By Rebecca DiFede — When Americans enter airports across the country, as millions do every day, they are subject to numerous security measures, administered by Transportation Security Administration (TSA) agents, to ensure that no contraband is brought on board.
The TSA was created in response to the events of Sep. 11 in order to better screen the contents of passengers’ luggage and clothing and hopefully prevent such a tragic event from happening in the future. This resulted in a large scale augmentation of the security measures and also creating specialized rules for what can and cannot be brought aboard an aircraft.
These increased measures have evolved over the years since the advent of the organization and include more intensive bag x-rays, removal of shoes and body scanning machines. Bags are loaded onto a conveyor belt and clothing, shoes, and personal electronic items such as computers and tablets are placed in separate bins, so that their presence is not mistaken for something else.
However those responsible for keeping us safe might also be among those we fear the most. Recently, a TSA agent in Dallas-Fort Worth Airport was suspended indefinitely because he was found guilty in the thefts of several iPads from his assigned terminal.
While this behavior is certainly abhorrent, what is more disconcerting is that this man is responsible for the safety and security of thousands of people every day and apparently cannot help his insatiable attraction to Apple products. Who’s to say this distraction doesn’t prevent him from analyzing luggage and items properly, and thus preventing him from doing his job adequately.
In addition, because he is motivated by greed, what is to stop him from taking a bribe from someone who prefers not to be searched? An iPad, cash, or perhaps the latest Kindle model are apparently enough for someone to forgo their duty to protect American citizens, so is that really the kind of person we want to trust with our airport security?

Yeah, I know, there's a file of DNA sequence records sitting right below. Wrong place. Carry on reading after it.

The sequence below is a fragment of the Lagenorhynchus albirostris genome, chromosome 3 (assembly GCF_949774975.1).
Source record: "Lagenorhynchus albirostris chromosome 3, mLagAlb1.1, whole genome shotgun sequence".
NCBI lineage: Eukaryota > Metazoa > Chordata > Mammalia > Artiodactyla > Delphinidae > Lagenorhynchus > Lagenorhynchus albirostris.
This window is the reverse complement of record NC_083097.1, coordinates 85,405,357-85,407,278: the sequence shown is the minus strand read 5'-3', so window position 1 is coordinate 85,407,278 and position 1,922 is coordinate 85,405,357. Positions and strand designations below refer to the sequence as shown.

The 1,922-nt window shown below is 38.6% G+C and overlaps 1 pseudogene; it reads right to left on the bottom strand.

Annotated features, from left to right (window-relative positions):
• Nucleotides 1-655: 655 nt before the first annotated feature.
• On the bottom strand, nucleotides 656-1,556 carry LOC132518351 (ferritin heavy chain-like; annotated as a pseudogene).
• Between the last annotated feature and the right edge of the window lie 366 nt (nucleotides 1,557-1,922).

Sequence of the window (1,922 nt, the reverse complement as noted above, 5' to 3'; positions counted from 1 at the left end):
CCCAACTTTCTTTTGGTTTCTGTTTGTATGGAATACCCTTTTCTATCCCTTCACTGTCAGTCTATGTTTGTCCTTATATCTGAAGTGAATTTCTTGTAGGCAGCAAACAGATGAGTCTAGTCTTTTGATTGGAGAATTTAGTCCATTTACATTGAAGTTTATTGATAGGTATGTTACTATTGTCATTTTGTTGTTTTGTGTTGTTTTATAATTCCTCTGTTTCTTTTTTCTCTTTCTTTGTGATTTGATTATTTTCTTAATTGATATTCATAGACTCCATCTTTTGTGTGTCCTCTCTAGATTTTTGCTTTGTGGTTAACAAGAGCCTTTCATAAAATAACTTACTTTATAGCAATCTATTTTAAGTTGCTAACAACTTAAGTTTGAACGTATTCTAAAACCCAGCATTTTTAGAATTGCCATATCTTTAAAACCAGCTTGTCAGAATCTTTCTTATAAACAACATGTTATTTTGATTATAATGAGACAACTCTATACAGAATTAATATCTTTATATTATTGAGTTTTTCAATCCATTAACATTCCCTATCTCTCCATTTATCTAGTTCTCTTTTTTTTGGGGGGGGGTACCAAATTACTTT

And not to be overshadowed by this national organization, the D.C. Transit Police force has engaged in some pretty despicable behavior as well lately. Earlier this year, a member of the body was arrested by an undercover posing as a prostitute, when he approached her and propositioned her for sex on Rhode Island Avenue in downtown D.C.
Acquiring a prostitute appears to be a little-known requirement for keeping our Metro safe and secure. Perhaps it’s a top secret rule.
Additionally, another member of D.C. Metro Transit’s finest was arrested earlier this year for stealing over $100,000 from the meters during his shift. This complete disregard for the job was discovered by a clerk at a gas station in Woodbridge, VA, who noticed that over a period of three years the same D.C. Metro officer came in and bought lottery tickets. This would have been par for the course at this location except this man only came late at night, and always paid in coins. Over the course of three years, this man spent over $28k on his gambling habits, and his bank account only yielded more evidence of his theft from the city.
But these misguided officers weren’t the only ones who colored outside the lines of morality. Several of the cops entrusted with the safety of the DC/MD/VA Metrorail system are multiple felons, according to a recent report by the Washington Times. They have rap sheets that would make Jesse James look like a choir boy, and yet they are given weapons and multi-jurisdictional authority over people’s lives. They control miles and miles of shoddily-maintained rail lines that fail more often than not, and all the while they engage in behavior that would get you fired from McDonald’s, and for some reason they get put in charge?
It is severe abuses of power such as these that should give Americans pause before they blindly trust someone with their safety, whether it be on the streets or while coasting through the air to another destination. These agencies are put in place for the sole purpose of protecting the people, and yet still manage to look out for their own interests above all else.
The only solution is to punish these offenders to the fullest extent of the law, and also for authorities to be more aware of who they are hiring, and whether or not they are likely to break the law.
Rebecca DiFede is a contributing editor to Americans for Limited Government.